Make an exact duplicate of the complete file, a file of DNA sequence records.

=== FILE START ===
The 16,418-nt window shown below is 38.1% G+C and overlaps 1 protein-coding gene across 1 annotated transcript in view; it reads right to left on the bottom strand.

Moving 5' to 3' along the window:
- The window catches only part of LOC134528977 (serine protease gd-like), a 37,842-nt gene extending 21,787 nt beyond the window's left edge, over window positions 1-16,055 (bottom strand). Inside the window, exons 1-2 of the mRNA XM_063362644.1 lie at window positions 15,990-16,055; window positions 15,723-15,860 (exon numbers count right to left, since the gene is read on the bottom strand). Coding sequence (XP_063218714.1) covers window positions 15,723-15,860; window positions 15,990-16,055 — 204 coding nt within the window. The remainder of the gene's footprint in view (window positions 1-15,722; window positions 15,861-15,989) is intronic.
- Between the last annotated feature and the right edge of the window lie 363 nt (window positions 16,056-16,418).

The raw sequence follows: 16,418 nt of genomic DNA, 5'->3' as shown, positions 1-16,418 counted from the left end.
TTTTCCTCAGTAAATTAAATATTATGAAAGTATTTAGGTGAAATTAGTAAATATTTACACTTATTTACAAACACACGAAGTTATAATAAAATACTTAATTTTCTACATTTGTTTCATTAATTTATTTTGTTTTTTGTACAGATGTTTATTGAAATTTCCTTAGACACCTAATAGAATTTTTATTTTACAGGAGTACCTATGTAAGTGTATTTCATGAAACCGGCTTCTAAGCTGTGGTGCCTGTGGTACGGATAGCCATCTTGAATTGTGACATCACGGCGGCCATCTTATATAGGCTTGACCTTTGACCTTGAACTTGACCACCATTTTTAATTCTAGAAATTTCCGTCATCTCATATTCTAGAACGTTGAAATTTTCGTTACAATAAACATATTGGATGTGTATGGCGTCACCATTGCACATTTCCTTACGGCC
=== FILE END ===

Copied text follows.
The 16,418-nt window shown below is 38.1% G+C and overlaps 1 protein-coding gene across 1 annotated transcript in view; it reads right to left on the bottom strand.

Moving 5' to 3' along the window:
- The window catches only part of LOC134528977 (serine protease gd-like), a 37,842-nt gene extending 21,787 nt beyond the window's left edge, over window positions 1-16,055 (bottom strand). Inside the window, exons 1-2 of the mRNA XM_063362644.1 lie at window positions 15,990-16,055; window positions 15,723-15,860 (exon numbers count right to left, since the gene is read on the bottom strand). Coding sequence (XP_063218714.1) covers window positions 15,723-15,860; window positions 15,990-16,055 — 204 coding nt within the window. The remainder of the gene's footprint in view (window positions 1-15,722; window positions 15,861-15,989) is intronic.
- Between the last annotated feature and the right edge of the window lie 363 nt (window positions 16,056-16,418).

The raw sequence follows: 16,418 nt of genomic DNA, 5'->3' as shown, positions 1-16,418 counted from the left end.
TTTTCCTCAGTAAATTAAATATTATGAAAGTATTTAGGTGAAATTAGTAAATATTTACACTTATTTACAAACACACGAAGTTATAATAAAATACTTAATTTTCTACATTTGTTTCATTAATTTATTTTGTTTTTTGTACAGATGTTTATTGAAATTTCCTTAGACACCTAATAGAATTTTTATTTTACAGGAGTACCTATGTAAGTGTATTTCATGAAACCGGCTTCTAAGCTGTGGTGCCTGTGGTACGGATAGCCATCTTGAATTGTGACATCACGGCGGCCATCTTATATAGGCTTGACCTTTGACCTTGAACTTGACCACCATTTTTAATTCTAGAAATTTCCGTCATCTCATATTCTAGAACGTTGAAATTTTCGTTACAATAAACATATTGGATGTGTATGGCGTCACCATTGCACATTTCCTTACGGCC